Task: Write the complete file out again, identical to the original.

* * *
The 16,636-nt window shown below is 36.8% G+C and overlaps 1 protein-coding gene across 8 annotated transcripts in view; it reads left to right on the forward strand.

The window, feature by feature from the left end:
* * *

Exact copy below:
The 16,636-nt window shown below is 36.8% G+C and overlaps 1 protein-coding gene across 8 annotated transcripts in view; it reads left to right on the forward strand.

The window, feature by feature from the left end: